Can a police officer refuse to file your F.I.R ? What to do if he does?
It is a common feeling of uncertainty, fear and hesitation, we all have experienced at some point in our lives when we deal with a list of procedures we are not well-aware of. For example, the first time we checked in into an airport, or the first time we had to deal with the technicalities of banks, insurances, taxes etc. Legal procedures, however, put an extra tensity due to the fright of imposition of sanctions. But that my dear friend is for someone who doesn’t have clarity on their rights in such circumstances. This particular blog discusses the rights you may exercise against refusal on registration of your F.I.R by the police officer and elucidates all possible alternatives after such a turndown.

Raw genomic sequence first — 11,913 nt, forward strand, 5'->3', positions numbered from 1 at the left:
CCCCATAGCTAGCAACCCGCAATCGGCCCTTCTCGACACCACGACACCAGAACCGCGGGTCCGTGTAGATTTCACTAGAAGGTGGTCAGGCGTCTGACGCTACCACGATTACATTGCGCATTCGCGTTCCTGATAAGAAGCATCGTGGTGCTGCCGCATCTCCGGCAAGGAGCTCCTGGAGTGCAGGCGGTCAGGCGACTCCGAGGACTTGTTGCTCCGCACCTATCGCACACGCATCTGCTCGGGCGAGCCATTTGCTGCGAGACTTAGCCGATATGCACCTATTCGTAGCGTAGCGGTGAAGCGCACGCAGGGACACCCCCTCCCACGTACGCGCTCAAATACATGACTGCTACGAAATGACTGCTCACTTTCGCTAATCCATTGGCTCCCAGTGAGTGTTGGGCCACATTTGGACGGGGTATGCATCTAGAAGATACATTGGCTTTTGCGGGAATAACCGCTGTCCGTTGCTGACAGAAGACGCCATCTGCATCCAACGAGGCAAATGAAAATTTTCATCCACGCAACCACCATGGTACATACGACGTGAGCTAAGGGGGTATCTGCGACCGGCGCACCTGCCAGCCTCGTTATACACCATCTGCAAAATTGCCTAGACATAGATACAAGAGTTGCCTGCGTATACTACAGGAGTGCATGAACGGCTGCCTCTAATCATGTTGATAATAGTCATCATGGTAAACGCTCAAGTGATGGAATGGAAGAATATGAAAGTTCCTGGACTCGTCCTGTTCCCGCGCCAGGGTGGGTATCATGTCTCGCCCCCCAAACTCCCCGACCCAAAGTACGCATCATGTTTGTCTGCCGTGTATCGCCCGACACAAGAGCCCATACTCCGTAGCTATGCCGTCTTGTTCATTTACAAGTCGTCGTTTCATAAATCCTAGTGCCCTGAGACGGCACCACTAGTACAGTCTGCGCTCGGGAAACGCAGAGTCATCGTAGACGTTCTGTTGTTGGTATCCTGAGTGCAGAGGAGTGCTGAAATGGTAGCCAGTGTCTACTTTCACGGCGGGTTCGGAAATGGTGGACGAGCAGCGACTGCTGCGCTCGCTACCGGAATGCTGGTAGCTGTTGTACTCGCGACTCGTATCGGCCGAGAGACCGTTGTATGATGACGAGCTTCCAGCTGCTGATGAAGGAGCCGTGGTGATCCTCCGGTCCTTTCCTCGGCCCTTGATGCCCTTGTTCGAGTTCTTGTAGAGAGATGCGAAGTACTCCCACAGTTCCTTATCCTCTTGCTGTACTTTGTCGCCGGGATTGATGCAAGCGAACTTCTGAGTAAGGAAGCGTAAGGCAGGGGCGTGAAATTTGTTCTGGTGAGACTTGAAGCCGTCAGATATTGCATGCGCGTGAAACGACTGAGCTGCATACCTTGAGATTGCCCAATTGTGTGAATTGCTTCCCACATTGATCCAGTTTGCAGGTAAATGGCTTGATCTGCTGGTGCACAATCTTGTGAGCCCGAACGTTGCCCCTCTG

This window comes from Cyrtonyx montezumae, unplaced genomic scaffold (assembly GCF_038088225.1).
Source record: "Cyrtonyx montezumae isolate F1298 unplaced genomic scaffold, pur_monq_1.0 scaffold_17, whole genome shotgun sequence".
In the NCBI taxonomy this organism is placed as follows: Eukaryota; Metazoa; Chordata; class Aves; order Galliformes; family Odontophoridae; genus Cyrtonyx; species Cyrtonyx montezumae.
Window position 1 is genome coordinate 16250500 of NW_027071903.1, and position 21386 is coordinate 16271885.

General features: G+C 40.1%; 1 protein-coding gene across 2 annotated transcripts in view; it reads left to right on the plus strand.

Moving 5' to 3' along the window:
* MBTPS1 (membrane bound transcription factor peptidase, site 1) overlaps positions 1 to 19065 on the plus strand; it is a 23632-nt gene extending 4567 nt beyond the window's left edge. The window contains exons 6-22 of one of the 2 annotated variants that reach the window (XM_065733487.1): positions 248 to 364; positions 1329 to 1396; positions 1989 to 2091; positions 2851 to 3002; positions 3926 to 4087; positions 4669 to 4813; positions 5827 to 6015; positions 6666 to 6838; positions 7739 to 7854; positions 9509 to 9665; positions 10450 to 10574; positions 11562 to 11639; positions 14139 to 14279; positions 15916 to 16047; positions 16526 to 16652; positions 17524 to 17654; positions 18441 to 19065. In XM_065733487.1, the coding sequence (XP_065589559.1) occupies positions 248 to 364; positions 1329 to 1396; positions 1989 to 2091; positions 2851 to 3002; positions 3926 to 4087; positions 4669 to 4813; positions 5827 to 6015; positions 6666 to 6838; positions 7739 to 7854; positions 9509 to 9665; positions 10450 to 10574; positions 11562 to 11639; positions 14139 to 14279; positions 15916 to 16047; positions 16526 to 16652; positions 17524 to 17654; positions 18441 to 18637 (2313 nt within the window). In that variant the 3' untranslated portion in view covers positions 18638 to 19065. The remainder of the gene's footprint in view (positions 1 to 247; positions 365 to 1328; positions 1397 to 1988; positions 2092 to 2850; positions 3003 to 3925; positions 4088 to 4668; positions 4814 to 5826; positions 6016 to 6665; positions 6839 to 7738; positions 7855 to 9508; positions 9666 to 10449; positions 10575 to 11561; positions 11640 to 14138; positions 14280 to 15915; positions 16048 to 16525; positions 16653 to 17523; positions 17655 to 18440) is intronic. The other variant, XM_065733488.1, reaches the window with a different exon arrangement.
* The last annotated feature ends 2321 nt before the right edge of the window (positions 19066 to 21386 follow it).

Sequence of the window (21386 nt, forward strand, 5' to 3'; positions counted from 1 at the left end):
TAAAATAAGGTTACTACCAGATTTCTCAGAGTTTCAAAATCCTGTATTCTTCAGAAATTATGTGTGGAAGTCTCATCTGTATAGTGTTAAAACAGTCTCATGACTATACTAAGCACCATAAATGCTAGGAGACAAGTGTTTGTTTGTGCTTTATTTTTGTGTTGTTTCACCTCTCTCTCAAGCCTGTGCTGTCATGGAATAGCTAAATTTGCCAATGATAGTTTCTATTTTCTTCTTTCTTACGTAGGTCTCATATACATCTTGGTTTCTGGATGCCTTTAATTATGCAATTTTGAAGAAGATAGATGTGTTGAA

To begin with, the first information report (F.I.R) is the communication of information, first in point of time which sets the criminal law in motion. It is a written document prepared by the police upon receiving information about what is called a ‘cognizable offence’. Simply put, cognizable offences are those heinous and serious kinds, where the police have the authority to investigate or arrest people without any instruction or warrant from a court of law. While the list of such offences is long, common example include murder, attempt to murder, rape, theft, kidnapping, robbery, forgery, rioting, serious assault, dowry death etc. An F.I.R is registered only in cognizable offences under Section 154 of the Code of Criminal Procedure (CrPC), 1873.
Before annotating the consequential remedies for police refusing to file F.I.R, let’s understand if the police can deny filing it at all. The answer to which is assertive. A police officer can refuse to file your information if:
i. He has reasons to believe the case is of petty issue.